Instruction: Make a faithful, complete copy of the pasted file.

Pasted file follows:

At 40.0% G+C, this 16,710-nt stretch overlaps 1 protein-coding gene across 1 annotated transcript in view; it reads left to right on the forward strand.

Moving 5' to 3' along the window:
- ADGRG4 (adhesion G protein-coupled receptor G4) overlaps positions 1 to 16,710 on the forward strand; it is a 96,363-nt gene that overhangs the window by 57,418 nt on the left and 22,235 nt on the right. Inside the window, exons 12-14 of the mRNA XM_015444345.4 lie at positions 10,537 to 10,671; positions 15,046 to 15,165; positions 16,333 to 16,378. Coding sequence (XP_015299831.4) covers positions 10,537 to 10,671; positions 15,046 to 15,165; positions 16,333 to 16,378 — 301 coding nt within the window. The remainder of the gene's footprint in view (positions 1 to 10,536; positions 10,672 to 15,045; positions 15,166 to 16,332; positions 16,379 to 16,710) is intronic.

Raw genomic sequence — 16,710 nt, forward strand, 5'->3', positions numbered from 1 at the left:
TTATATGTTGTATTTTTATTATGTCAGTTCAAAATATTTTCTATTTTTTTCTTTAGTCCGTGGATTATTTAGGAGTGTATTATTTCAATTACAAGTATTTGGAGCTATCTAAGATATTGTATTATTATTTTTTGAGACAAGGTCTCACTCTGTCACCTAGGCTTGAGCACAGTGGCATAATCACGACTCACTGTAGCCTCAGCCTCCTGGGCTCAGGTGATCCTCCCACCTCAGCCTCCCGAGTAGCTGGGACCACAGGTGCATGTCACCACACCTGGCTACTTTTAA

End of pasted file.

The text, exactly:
At 40.0% G+C, this 16,710-nt stretch overlaps 1 protein-coding gene across 1 annotated transcript in view; it reads left to right on the forward strand.

Moving 5' to 3' along the window:
- ADGRG4 (adhesion G protein-coupled receptor G4) overlaps positions 1 to 16,710 on the forward strand; it is a 96,363-nt gene that overhangs the window by 57,418 nt on the left and 22,235 nt on the right. Inside the window, exons 12-14 of the mRNA XM_015444345.4 lie at positions 10,537 to 10,671; positions 15,046 to 15,165; positions 16,333 to 16,378. Coding sequence (XP_015299831.4) covers positions 10,537 to 10,671; positions 15,046 to 15,165; positions 16,333 to 16,378 — 301 coding nt within the window. The remainder of the gene's footprint in view (positions 1 to 10,536; positions 10,672 to 15,045; positions 15,166 to 16,332; positions 16,379 to 16,710) is intronic.

Raw genomic sequence — 16,710 nt, forward strand, 5'->3', positions numbered from 1 at the left:
TTATATGTTGTATTTTTATTATGTCAGTTCAAAATATTTTCTATTTTTTTCTTTAGTCCGTGGATTATTTAGGAGTGTATTATTTCAATTACAAGTATTTGGAGCTATCTAAGATATTGTATTATTATTTTTTGAGACAAGGTCTCACTCTGTCACCTAGGCTTGAGCACAGTGGCATAATCACGACTCACTGTAGCCTCAGCCTCCTGGGCTCAGGTGATCCTCCCACCTCAGCCTCCCGAGTAGCTGGGACCACAGGTGCATGTCACCACACCTGGCTACTTTTAA